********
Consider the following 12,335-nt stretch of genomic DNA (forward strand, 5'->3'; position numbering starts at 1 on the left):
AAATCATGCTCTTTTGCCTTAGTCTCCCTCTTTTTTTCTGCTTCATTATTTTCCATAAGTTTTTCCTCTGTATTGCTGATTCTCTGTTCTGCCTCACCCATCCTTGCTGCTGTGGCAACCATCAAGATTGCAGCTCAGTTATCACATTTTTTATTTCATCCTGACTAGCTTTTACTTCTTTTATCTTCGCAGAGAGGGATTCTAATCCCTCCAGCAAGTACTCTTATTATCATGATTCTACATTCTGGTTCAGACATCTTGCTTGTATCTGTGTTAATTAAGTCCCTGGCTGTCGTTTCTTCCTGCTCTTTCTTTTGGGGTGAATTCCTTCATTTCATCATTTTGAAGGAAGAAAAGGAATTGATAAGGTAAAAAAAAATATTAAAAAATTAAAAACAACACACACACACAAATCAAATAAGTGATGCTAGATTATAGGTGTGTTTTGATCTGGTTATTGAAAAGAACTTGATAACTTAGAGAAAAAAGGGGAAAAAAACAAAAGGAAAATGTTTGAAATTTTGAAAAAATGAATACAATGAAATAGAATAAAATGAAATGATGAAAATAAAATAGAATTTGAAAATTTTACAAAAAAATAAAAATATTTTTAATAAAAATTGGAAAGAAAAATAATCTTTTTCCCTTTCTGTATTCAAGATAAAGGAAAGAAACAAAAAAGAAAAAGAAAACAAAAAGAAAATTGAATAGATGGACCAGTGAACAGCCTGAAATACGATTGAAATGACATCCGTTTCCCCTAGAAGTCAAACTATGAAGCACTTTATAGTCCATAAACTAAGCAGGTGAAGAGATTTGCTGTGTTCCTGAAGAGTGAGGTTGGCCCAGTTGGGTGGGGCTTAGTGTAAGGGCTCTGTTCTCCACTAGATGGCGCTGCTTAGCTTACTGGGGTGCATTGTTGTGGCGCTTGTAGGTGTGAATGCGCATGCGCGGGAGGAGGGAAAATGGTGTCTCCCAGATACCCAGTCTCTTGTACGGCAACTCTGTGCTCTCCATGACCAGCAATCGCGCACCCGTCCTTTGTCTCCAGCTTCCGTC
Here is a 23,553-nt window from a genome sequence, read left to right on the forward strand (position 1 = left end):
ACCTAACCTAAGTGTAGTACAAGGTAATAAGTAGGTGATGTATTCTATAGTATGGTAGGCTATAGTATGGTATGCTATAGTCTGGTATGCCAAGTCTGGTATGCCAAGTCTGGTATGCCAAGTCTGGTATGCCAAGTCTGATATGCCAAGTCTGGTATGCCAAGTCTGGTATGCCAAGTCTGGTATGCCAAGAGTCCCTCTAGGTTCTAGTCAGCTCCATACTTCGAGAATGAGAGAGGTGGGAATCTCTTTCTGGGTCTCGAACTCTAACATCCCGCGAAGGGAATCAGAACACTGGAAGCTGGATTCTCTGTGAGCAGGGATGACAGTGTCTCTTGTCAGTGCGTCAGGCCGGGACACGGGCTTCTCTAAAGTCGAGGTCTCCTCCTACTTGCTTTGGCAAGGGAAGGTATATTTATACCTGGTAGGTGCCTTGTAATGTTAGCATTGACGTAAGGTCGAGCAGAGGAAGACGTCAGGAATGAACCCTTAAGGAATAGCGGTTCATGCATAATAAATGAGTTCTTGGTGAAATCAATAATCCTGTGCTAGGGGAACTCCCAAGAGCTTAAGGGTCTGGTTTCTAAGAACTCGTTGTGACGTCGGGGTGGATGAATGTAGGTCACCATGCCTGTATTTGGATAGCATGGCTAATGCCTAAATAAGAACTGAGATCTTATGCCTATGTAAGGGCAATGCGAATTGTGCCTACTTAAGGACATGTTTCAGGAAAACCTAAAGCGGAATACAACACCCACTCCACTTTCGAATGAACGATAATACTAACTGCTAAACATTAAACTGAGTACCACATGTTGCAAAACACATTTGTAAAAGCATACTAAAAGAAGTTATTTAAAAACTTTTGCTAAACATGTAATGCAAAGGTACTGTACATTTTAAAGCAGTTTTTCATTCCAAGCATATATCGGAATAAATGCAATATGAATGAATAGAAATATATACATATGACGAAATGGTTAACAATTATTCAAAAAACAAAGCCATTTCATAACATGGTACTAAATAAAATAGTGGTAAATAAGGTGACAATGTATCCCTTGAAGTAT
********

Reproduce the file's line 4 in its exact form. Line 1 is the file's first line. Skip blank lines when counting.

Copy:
ACCTAACCTAAGTGTAGTACAAGGTAATAAGTAGGTGATGTATTCTATAGTATGGTAGGCTATAGTATGGTATGCTATAGTCTGGTATGCCAAGTCTGGTATGCCAAGTCTGGTATGCCAAGTCTGGTATGCCAAGTCTGATATGCCAAGTCTGGTATGCCAAGTCTGGTATGCCAAGTCTGGTATGCCAAGAGTCCCTCTAGGTTCTAGTCAGCTCCATACTTCGAGAATGAGAGAGGTGGGAATCTCTTTCTGGGTCTCGAACTCTAACATCCCGCGAAGGGAATCAGAACACTGGAAGCTGGATTCTCTGTGAGCAGGGATGACAGTGTCTCTTGTCAGTGCGTCAGGCCGGGACACGGGCTTCTCTAAAGTCGAGGTCTCCTCCTACTTGCTTTGGCAAGGGAAGGTATATTTATACCTGGTAGGTGCCTTGTAATGTTAGCATTGACGTAAGGTCGAGCAGAGGAAGACGTCAGGAATGAACCCTTAAGGAATAGCGGTTCATGCATAATAAATGAGTTCTTGGTGAAATCAATAATCCTGTGCTAGGGGAACTCCCAAGAGCTTAAGGGTCTGGTTTCTAAGAACTCGTTGTGACGTCGGGGTGGATGAATGTAGGTCACCATGCCTGTATTTGGATAGCATGGCTAATGCCTAAATAAGAACTGAGATCTTATGCCTATGTAAGGGCAATGCGAATTGTGCCTACTTAAGGACATGTTTCAGGAAAACCTAAAGCGGAATACAACACCCACTCCACTTTCGAATGAACGATAATACTAACTGCTAAACATTAAACTGAGTACCACATGTTGCAAAACACATTTGTAAAAGCATACTAAAAGAAGTTATTTAAAAACTTTTGCTAAACATGTAATGCAAAGGTACTGTACATTTTAAAGCAGTTTTTCATTCCAAGCATATATCGGAATAAATGCAATATGAATGAATAGAAATATATACATATGACGAAATGGTTAACAATTATTCAAAAAACAAAGCCATTTCATAACATGGTACTAAATAAAATAGTGGTAAATAAGGTGACAATGTATCCCTTGAAGTAT